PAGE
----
As patients we don't like to admit it but the Dr.'s have a hard job in determining what and what not to say to their patients. We as patients sometimes hear the same thing several times before we have that ah ha moment when we fully understand what we are being told. It appears from the posts that most of you prefer the Dr. to give you what I call the sugar coated truth. I myself prefer the cold hard facts, even if they are hard to deal with and accept. I prefer to prepare of the worst and be grateful and over joyed when it doesn't happen. We are not statics, we are individuals and no one has a crystal ball to know who will beat the odds. I bet most of you would say no one born with essentially 1/2 of a heart could survive(this was back in the days of no ultra sound and no clue there was anything wrong prior to his birth) but you would be wrong. My son had the right set of circumstance and he did live and for the most part he had a relatively normal live. Whenever he went to the cardiologist everyone in the building had to see for themselves this little boy that ran and played just like other kids and they were amazed by him. He fought to live and the Dr.'s fought to keep him alive, he didn't know he wasn't suppose to be alive. The Dr.'s made me understand within the first hour of his life he had no chance of living, so when he did survive the first few terrifying weeks I decided to make each day with him count and allow him to experience as much of life as he could. When he lost his fight to live, his heart was still going strong, it was the rest of his body that could handle the stress of 5 major surgeries in 41/2 yrs. My diagnosis is not the worst but it is not the best and my failure to have long periods of remission is not good, but my son is my inspiration for trying to live everyday to it's fullest. I do occasionally have a pity party for myself everyone is entitled to have them, but then you pick yourself up and brush yourself off and enjoy the life you have.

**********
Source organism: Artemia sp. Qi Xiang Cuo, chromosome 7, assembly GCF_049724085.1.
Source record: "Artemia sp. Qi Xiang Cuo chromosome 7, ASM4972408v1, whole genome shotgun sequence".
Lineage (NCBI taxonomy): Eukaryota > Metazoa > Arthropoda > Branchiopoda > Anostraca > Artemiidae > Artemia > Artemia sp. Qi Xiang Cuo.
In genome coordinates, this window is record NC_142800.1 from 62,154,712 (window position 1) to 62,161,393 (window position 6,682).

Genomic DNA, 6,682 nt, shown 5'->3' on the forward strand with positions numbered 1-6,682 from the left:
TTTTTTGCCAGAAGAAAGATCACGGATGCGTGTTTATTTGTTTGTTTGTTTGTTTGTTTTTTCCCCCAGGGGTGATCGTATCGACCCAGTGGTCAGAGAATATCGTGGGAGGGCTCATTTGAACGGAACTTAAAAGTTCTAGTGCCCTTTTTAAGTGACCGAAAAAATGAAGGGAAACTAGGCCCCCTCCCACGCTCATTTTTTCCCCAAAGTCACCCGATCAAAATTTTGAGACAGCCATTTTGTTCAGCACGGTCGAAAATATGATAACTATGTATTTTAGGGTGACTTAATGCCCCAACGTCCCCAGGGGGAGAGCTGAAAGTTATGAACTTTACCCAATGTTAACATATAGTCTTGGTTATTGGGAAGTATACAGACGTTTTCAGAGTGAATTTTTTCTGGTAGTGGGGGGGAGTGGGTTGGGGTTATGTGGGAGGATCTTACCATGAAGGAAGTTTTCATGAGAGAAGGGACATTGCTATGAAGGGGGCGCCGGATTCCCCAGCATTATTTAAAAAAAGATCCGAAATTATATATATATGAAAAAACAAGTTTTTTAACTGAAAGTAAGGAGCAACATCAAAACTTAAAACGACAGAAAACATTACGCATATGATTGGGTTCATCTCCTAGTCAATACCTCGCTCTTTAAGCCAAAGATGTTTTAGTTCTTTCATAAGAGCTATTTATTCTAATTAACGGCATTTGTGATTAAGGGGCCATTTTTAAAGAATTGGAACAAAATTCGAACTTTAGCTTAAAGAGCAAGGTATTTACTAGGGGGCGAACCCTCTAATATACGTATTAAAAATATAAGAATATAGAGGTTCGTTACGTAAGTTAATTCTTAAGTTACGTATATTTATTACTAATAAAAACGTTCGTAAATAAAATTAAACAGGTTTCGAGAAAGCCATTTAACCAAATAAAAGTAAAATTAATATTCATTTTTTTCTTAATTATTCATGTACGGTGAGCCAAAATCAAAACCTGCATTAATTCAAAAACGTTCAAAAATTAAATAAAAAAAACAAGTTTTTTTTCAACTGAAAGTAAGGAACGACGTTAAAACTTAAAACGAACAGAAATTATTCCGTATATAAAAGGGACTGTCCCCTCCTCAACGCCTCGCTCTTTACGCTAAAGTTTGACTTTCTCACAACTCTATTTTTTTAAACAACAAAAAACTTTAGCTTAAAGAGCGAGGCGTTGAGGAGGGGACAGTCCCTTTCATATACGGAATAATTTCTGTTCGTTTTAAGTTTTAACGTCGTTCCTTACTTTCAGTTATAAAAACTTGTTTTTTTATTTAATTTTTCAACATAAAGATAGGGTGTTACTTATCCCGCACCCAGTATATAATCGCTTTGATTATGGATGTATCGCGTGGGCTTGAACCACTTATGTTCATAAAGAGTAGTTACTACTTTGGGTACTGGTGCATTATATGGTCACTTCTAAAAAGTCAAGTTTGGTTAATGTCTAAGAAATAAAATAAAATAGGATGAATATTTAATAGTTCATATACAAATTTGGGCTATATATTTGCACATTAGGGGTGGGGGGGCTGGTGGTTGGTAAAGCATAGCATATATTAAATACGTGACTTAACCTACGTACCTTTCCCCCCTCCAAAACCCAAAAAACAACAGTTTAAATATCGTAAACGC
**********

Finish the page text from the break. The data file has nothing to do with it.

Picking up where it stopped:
about 5 years ago
    • Diansky's Avatar
      Diansky

      Jalemans, I wish you the best. I hope your PCP was trying to be the voice in your corner, even if his manner of delivery was not the best for you at this time. In my journey, I am finding my PCP to be a good resource for helping me in understanding my diagnosis, the tests and the odds. Sometimes it is at my PCP visit that previous info has sunk in, then I have questions. I have a great oncologist, too, but he is invested in a different place in the treatment. The onc's work hard to beat the cancer. Your PCP may have wanted to be sure you were not undergoing difficult procedures without a complete understanding of the facts. Sounds like you know what you are doing. Because your PCP cared, he wanted to be sure, I suspect. I hope what you are finding, albeit the hard way, is that you have a committed team and each person works for you from their strengths. Hang in there.

      about 5 years ago
    • cam32505's Avatar
      cam32505

      I had endometrial cancer as well, not the same type as you. I was stage IIIC when diagnosed. I had the works, surgery, chemo, and radiation. The rad onc scared me and said that this type of cancer spreads easily, so they were treating aggressively. I do believe that there are many cancers like this. My grade was a 1, so less aggressive. Yet, I still had thyroid cancer as the same time, but not diagnosed til 18 months after treatment for uterine cancer. My pcp found a lump in my neck before my D&C and wanted to send me for tests, but I told him I couldn't because I was already heading into treatment for possible uterine cancer. So, we both let the ball drop. But, I think I treated the more advanced cancer first, even if by accident. Just live your life. There's always the chance that some miracle treatment will come along by the time you need it. There are probably a lot of them in clinical trials right now.

      about 5 years ago